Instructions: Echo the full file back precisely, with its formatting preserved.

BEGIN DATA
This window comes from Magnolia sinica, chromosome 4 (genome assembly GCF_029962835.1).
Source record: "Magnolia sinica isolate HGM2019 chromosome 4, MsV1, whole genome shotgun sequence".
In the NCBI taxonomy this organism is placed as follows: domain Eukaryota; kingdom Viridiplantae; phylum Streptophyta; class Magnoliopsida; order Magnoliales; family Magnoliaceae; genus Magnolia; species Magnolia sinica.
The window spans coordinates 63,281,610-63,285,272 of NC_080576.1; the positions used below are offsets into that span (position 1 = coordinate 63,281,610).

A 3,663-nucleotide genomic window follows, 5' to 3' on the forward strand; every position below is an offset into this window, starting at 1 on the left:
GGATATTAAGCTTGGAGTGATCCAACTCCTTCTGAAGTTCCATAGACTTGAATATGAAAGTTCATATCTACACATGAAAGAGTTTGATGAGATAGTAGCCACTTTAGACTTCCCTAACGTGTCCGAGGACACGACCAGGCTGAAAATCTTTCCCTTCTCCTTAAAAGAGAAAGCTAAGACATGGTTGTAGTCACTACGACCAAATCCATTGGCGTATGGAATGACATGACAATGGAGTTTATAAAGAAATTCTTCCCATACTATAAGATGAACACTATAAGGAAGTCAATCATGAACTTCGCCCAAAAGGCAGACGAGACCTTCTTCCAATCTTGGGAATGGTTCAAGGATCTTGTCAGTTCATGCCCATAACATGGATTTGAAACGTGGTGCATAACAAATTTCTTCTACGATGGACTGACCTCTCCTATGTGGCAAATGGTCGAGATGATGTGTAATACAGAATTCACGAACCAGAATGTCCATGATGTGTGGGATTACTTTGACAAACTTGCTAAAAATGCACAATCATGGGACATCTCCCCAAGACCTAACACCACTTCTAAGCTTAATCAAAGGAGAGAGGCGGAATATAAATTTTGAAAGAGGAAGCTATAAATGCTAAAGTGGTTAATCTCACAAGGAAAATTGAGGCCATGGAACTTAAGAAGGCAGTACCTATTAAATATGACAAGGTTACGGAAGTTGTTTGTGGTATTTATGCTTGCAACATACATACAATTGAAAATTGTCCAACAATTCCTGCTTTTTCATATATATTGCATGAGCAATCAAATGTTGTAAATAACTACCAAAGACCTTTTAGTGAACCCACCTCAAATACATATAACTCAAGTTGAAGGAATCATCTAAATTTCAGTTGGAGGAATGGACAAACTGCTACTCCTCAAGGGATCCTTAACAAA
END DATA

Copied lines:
This window comes from Magnolia sinica, chromosome 4 (genome assembly GCF_029962835.1).
Source record: "Magnolia sinica isolate HGM2019 chromosome 4, MsV1, whole genome shotgun sequence".
In the NCBI taxonomy this organism is placed as follows: domain Eukaryota; kingdom Viridiplantae; phylum Streptophyta; class Magnoliopsida; order Magnoliales; family Magnoliaceae; genus Magnolia; species Magnolia sinica.
The window spans coordinates 63,281,610-63,285,272 of NC_080576.1; the positions used below are offsets into that span (position 1 = coordinate 63,281,610).

A 3,663-nucleotide genomic window follows, 5' to 3' on the forward strand; every position below is an offset into this window, starting at 1 on the left:
GGATATTAAGCTTGGAGTGATCCAACTCCTTCTGAAGTTCCATAGACTTGAATATGAAAGTTCATATCTACACATGAAAGAGTTTGATGAGATAGTAGCCACTTTAGACTTCCCTAACGTGTCCGAGGACACGACCAGGCTGAAAATCTTTCCCTTCTCCTTAAAAGAGAAAGCTAAGACATGGTTGTAGTCACTACGACCAAATCCATTGGCGTATGGAATGACATGACAATGGAGTTTATAAAGAAATTCTTCCCATACTATAAGATGAACACTATAAGGAAGTCAATCATGAACTTCGCCCAAAAGGCAGACGAGACCTTCTTCCAATCTTGGGAATGGTTCAAGGATCTTGTCAGTTCATGCCCATAACATGGATTTGAAACGTGGTGCATAACAAATTTCTTCTACGATGGACTGACCTCTCCTATGTGGCAAATGGTCGAGATGATGTGTAATACAGAATTCACGAACCAGAATGTCCATGATGTGTGGGATTACTTTGACAAACTTGCTAAAAATGCACAATCATGGGACATCTCCCCAAGACCTAACACCACTTCTAAGCTTAATCAAAGGAGAGAGGCGGAATATAAATTTTGAAAGAGGAAGCTATAAATGCTAAAGTGGTTAATCTCACAAGGAAAATTGAGGCCATGGAACTTAAGAAGGCAGTACCTATTAAATATGACAAGGTTACGGAAGTTGTTTGTGGTATTTATGCTTGCAACATACATACAATTGAAAATTGTCCAACAATTCCTGCTTTTTCATATATATTGCATGAGCAATCAAATGTTGTAAATAACTACCAAAGACCTTTTAGTGAACCCACCTCAAATACATATAACTCAAGTTGAAGGAATCATCTAAATTTCAGTTGGAGGAATGGACAAACTGCTACTCCTCAAGGGATCCTTAACAAA